Trade, Industrialization, and Integration in Twentieth-Century Central America

By Irma Tirado de Alonso | Go to book overview

5
MEXICO AS A POTENTIAL MARKET FOR CENTRAL AMERICAN AND CARIBBEAN PRODUCTS

Jorge Salazar-Carrillo Irma T. de Alonso


INTRODUCTION

This chapter examines and evaluates trade relations between Mexico and the countries of Central America and the Caribbean. One of the main objectives is to determine whether recent trade agreements between Mexico and these various countries have strengthened economic ties and cooperation within the region. During the course of the evaluation, suggestions are offered on how existing trade agreements may be modified in terms of product lists so as to further the goal of regional economic integration. In the next section there is a discussion of the methodology used in two studies by the Institutes of Economic and Social Research in the Caribbean Basin (IESCARIBE) which provide the foundation for this analysis. The third section presents a brief overview of how trade has progressed in this region in terms of the institutions that were established to oversee and facilitate trade and also any important agreements that may have resulted. The fourth and fifth sections analyze trade between Mexico and the countries of Central America and between Mexico and the Caribbean as a whole, respectively. The final section closes the chapter with a discussion of the future prospects of Mexico's free trade agreement with the United States, with emphasis on how this agreement may provide windfall benefits, not only to Mexico, but to the entire region at large.


METHODOLOGY

The analyses below are based on information drawn from two studies undertaken by IESCARIBE. The first study was sponsored by AID-ROCAP and was actually a joint project between IESCARIBE and the Secretaria Permanente del Tratado de Integración Económica Centro Americana (SIECA) (see Trejos Gollás , et al., 1988). The second study was cosponsored by the Interamerican Development Bank, (see Gollás, 1989). The AID-ROCAP results are discussed in the fourth section and the IESCARIBE-IDB follow.

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Trade, Industrialization, and Integration in Twentieth-Century Central America
Table of contents

Table of contents

  • Title Page iii
  • Contents v
  • Illustrations vii
  • Preface xi
  • PART I INTRODUCTION 1
  • 1: CENTRAL AMERICA: THE CHALLENGES OF TRADE, INDUSTRIALIZATION, and INTEGRATION IN THE TWENTIETH CENTURY 3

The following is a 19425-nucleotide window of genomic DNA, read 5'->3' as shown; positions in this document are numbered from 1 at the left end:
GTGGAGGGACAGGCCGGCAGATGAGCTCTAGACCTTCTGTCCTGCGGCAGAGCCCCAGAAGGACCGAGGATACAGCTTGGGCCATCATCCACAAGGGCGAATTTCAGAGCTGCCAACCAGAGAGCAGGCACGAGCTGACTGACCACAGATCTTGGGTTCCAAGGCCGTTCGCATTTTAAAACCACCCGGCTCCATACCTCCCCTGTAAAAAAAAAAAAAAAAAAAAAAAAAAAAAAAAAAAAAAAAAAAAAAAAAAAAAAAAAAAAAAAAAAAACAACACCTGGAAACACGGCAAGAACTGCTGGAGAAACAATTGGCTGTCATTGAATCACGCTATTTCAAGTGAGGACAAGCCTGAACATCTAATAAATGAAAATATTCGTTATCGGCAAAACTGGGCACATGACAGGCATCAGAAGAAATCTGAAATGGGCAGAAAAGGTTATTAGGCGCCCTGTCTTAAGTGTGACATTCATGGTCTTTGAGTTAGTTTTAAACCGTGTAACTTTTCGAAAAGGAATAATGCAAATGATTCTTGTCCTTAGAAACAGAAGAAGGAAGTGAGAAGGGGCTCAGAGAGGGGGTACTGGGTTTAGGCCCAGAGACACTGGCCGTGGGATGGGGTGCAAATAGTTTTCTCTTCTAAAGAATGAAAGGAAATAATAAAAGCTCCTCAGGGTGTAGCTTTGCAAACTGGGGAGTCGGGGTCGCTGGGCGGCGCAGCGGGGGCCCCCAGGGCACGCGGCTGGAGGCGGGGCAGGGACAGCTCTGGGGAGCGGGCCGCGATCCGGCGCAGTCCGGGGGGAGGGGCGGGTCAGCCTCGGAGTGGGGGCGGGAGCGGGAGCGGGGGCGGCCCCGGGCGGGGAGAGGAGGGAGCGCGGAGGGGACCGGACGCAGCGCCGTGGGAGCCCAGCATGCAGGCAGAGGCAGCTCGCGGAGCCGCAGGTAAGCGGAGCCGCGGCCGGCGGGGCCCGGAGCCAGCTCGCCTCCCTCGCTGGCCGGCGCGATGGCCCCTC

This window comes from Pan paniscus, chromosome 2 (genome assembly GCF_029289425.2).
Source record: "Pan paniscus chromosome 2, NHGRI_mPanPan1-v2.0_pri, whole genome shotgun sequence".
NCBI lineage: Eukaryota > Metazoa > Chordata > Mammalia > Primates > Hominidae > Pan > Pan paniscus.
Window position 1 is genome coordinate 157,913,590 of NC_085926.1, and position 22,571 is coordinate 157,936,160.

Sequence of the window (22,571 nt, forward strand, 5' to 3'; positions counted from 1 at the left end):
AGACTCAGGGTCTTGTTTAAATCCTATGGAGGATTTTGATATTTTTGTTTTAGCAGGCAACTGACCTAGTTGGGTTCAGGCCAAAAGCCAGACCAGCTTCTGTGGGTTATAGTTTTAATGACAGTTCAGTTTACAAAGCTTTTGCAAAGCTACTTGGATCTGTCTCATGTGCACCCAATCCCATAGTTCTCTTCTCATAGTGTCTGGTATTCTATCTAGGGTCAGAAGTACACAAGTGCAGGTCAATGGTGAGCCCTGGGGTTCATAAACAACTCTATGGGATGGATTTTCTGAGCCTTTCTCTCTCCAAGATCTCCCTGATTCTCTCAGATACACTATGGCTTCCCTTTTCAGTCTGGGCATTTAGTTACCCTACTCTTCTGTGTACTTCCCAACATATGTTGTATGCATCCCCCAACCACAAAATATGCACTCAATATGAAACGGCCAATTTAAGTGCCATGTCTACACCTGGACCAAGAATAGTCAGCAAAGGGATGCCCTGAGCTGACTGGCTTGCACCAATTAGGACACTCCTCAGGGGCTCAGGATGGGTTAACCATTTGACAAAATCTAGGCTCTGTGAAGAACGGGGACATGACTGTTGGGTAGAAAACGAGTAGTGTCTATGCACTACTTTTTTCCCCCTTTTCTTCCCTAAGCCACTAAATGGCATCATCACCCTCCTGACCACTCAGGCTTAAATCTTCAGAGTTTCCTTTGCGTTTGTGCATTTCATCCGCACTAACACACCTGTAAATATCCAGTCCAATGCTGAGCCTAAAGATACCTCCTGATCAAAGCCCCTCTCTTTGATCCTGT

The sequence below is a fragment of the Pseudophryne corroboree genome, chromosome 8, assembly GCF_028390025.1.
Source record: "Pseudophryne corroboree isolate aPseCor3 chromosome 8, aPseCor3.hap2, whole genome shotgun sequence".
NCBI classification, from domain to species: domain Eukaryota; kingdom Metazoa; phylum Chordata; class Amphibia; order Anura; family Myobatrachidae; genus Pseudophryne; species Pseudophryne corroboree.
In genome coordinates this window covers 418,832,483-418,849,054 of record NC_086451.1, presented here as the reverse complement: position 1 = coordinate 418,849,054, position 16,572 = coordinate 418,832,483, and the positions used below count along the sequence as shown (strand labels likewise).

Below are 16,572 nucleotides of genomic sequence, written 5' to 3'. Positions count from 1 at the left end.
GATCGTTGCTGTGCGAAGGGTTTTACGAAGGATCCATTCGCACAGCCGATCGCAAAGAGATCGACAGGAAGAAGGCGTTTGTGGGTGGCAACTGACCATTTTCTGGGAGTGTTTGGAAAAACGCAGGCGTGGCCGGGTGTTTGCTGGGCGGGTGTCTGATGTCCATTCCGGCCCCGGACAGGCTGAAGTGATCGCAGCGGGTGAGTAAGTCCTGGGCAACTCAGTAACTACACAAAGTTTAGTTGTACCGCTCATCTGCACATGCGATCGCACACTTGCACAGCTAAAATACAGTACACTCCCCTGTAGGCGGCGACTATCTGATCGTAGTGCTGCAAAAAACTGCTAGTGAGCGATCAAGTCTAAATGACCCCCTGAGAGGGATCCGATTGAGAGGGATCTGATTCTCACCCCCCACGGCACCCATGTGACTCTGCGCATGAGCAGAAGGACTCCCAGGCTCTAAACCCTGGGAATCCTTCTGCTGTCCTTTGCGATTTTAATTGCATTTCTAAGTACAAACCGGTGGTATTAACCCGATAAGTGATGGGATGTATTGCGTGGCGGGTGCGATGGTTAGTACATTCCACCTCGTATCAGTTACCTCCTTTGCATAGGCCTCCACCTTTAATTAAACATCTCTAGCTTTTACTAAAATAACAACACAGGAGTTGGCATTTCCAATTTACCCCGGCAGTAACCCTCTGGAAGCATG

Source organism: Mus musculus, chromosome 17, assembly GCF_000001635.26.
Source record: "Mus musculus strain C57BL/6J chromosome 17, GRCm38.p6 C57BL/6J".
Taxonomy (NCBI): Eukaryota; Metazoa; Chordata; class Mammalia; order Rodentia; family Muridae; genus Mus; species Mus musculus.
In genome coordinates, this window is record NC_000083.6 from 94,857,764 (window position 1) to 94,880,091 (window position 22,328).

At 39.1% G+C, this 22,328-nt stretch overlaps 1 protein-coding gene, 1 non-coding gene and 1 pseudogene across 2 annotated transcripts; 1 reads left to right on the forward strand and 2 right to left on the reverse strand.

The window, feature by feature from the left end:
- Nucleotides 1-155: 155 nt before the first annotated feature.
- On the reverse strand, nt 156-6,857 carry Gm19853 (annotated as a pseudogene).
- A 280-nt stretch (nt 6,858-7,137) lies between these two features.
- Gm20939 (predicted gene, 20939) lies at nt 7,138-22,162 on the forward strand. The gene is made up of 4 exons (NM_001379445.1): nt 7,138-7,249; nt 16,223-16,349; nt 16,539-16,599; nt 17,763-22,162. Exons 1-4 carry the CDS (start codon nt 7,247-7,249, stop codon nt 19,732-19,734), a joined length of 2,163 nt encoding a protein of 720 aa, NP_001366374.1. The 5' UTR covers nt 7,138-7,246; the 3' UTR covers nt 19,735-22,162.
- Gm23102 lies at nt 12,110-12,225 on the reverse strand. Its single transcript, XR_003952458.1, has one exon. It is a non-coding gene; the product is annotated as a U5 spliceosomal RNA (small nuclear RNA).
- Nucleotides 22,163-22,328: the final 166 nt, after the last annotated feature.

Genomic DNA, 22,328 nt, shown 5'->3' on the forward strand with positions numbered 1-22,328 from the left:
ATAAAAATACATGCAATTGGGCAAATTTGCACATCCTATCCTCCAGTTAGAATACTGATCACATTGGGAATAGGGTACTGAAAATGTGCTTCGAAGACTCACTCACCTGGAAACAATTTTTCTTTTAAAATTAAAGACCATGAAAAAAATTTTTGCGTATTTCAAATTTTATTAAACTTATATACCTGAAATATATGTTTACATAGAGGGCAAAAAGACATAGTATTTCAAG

• 2: A MACROECONOMIC ASSESSMENT OF CENTRAL AMERICA 15
  • SUMMARY AND OVERVIEW 36
  • Note 36
  • PART II TRADE IN CENTRAL AMERICA 39
  • 3: THE STRUCTURE OF TRADE IN CENTRAL AMERICA 41
  • SUMMARY 58
  • Notes 59
  • References 59
  • 4: IDUSTRIALIZATION and TRADE IN CENTRAL AMERICA 61
  • Notes 85
  • References 85
  • 5: MEXICO AS A POTENTIAL MARKET FOR CENTRAL AMERICAN and CARIBBEAN PRODUCTS 87
  • Notes 98
  • PART III INDUSTRIALIZATION AND INTEGRATION IN CENTRAL AMERICA 101
  • 6: THE INTENSITY OF CENTRAL AMERICAN ECONOMIC INTEGRATION 103
  • CONCLUSIONS 111
  • Notes 113
  • Notes 114
  • 7: ASSEMBLY OPERATIONS IN CENTRAL AMERICA 117
  • References 149
  • 8: PANAMA: ECONOMIC INTEGRATION ALTERNATIVES, IMPLICATIONS, and PERSPECTIVES 153
  • Notes 178
  • References 179
  • 9: THE CENTRAL AMERICAN COMMON MARKET: AN ANALYSIS Of WELFARE EFFECTS FROM 1970 TO 1984 183
  • Conclusion 202
  • Notes 203
  • Notes 204
  • PART IV SPECIAL ISSUES 207
  • 10: ECONOMIC PROSPECTS FOR CENTRAL AMERICA IN THE DECADE OF THE 1990S 209
  • Notes 220
  • REFFERENCES 220
  • 11: A REVIEW OF ECONOMIC POLICIES and STRATEGIES FOR TRADE and INDUSTRIALIZATION IN CENTRAL AMERICA 223
  • CONCLUSION: WHERE TO FROM HERE? 232
  • References 235
  • 12: THE DILEMMA OF EXPORT RIVIVAL: NICARAGUAN AGRICULTURE AT A TURNING POINT 237
  • Notes 251
  • References 251
  • 13: CHALLENGES and PROSPECTS FOR CENTRAL AMERICA IN A GLOBAL TRADE CONTEXT 253
  • BIBLIOGRAPHICAL ESSAY 271
  • SELECTED BIBLIOGRAPHY 277
  • Index 279
  • ABOUT THE CONTRIBUTORS 289
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